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In 2005 some friends came to Cae Mabon and left a possibility rather deliciously hanging in the air. They were travelling around Wales doing ceremonies with crystals to bring healing to the land. They came here because Emma had divined – by communion with the spirit of Merlin – that she and her crystal healers should visit. It was early April. After Emma’s impressive invocation around the Roundhouse fire, three of the group channelled voices. They had a form of words at the beginning where they named who they were speaking for in what became a trance-like state of possession.

The second person spoke in the voice of Taliesin, the great bard. At first I was sceptical, thinking she’d say these things if she was pretending to be him. But then she said: ‘There used to be a mystery school here’. Suddenly I was hooked! It didn’t seem likely to have been right here, but nearby perhaps. After all, the Celtic high priests, the Druids, had their stronghold in Môn (Anglesey), a mere ten miles away across the Menai Strait. If they’d headed straight for the sacred mountain of Snowdon, yr Wyddfa, they’d have come through here. Good place for a mystery school then. Later the voice of Taliesin said: ‘And the man looking after this place is doing a good job’. Well that did it! ‘Maybe there’s something in this after all,’ I beamed! It was like getting a pat on the back from Taliesin himself.

I took it as encouragement, an affirmation from the Great Spirit, a thumbs up from the Holy Ghost. I’d followed my bliss (and blisters) and the Universe had rewarded me. Thanks be to God. But more than anything I felt I was getting the ‘ok’ from Taliesin, the inspired mystic, the one whose story contains a template for initiation that may go back to the Druids. He is the creative one. He’s got the awen, the buzz and tingle of riding the wave. He is fully awake, imagination writ large. This was the goal of Welsh poetic tradition: to be inspired like Taliesin.

I’d been telling Taliesin’s story for many years by then, kept it alive and, in a way, become him over and over again. Also one of the key themes at Cae Mabon had always been creativity – in dwellings, landscaping, story, art, poetry, sculpture, dance and ritual… Making the place beautiful in song and shape was an abiding intention. So yes, thought I, maybe Taliesin does like this. Perhaps we are unwittingly doing his bidding.

But the delicious possibility that was left hanging was the idea of a mystery school. That was intriguing. I pondered. Could we make a mystery school here, or something like it? It was an idea that was tossed about a lot in the next ten years. In some ways Cae Mabon already was a mystery school. There is a mythic quality to the place. Its setting in a forest clearing near the foot of Snowdon is special. Every year a procession of wonders pass through here and no matter what people do they often go deep. The work done here is with a knowledge that’s largely hidden, hence a bit of a mystery. A mix of therapy, healing, shamanic practice, creative expression, mythic delving and the serious play of ritual make for the possibility of profound transformation. We’ve had some renowned teachers here including Alida Gersie, Tom Cowan, Bill Plotkin, Caroline Carey, Malidoma Some, Philip Carr- Gomm, Laura Simms, William Ayot, Dawn Morgan and David Luke, to name but a few. Woven through all of this was, surely, the makings of a mystery school. Perhaps it just needed a little tweaking.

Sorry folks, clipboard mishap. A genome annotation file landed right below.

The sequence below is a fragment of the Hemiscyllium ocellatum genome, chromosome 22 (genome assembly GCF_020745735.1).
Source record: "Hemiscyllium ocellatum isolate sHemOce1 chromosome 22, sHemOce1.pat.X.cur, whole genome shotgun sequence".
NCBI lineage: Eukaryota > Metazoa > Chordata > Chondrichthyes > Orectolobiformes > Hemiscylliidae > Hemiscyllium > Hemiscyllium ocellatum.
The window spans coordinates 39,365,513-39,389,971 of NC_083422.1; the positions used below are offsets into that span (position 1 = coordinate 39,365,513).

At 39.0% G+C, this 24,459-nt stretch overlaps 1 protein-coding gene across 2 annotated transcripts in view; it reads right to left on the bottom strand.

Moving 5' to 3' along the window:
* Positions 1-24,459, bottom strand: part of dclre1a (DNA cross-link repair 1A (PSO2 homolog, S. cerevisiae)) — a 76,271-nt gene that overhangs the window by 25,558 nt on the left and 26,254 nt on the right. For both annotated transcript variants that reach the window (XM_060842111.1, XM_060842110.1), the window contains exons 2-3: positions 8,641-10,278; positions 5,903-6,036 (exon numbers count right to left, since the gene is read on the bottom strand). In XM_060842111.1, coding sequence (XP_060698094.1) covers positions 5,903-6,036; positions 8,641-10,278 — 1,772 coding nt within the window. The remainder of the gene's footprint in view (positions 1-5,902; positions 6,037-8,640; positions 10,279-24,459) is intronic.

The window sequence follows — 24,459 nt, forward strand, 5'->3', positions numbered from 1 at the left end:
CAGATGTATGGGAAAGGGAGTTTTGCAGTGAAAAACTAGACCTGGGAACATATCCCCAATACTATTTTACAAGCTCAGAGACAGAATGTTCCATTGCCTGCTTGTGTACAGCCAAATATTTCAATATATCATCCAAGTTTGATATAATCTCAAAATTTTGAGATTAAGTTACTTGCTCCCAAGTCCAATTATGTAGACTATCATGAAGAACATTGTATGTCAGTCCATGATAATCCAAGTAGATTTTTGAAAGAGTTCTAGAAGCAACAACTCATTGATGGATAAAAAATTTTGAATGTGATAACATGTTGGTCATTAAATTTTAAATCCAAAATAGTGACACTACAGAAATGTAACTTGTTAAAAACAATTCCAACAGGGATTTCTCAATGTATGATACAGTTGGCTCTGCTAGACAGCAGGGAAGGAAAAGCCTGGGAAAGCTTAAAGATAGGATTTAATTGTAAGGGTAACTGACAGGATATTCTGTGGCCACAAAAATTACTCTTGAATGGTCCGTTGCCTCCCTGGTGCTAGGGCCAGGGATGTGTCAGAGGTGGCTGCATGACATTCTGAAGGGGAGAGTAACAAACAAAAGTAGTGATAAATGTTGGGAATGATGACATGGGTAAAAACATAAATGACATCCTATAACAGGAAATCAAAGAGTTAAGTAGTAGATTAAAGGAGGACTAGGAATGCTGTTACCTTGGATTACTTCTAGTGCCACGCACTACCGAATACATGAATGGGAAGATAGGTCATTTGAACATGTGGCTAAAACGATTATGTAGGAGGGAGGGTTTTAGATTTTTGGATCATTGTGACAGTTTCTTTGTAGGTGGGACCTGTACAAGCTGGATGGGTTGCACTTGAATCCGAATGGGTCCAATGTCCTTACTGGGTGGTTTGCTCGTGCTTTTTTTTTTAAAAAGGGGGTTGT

And yet maybe it needed to be something more. A programme, a course, a syllabus… A commitment, a communitas, a sangha… Integrated and purposeful… Angharad was particularly clear about this. Some of our curriculum may be already covered in events going on at Cae Mabon, but this would be a community of inquiry dedicated to exploring the root spirituality that arises from this land. Though overlaid and obscured by classical civilisations and Christianity, this is something other, older, mysterious and alluring. It is native and indigenous. It is autochthonous, meaning the ‘self of the earth’.

We decided, in the end, to call it the ‘Dadeni SPIRIT School’. Dadeni is a Welsh word meaning ‘renewal’ or ‘rebirth’ or ‘renaissance’. And SPIRIT is an acronym for ‘A Soulful and Practical Inquiry to Re-imagine Indigenous Tradition’. It will be based in Snowdonia at Cae Mabon and guided by Angharad and myself, along with an inspiring band of trusty tutors. We’ll be doing two, five-day retreats per year for three years. We’ve recently completed the process of gathering together an amazing group of fellow inquirers and will be doing our first retreat this coming October. More information is on the website.

So this is a fruit that has truly been a long time ripening.

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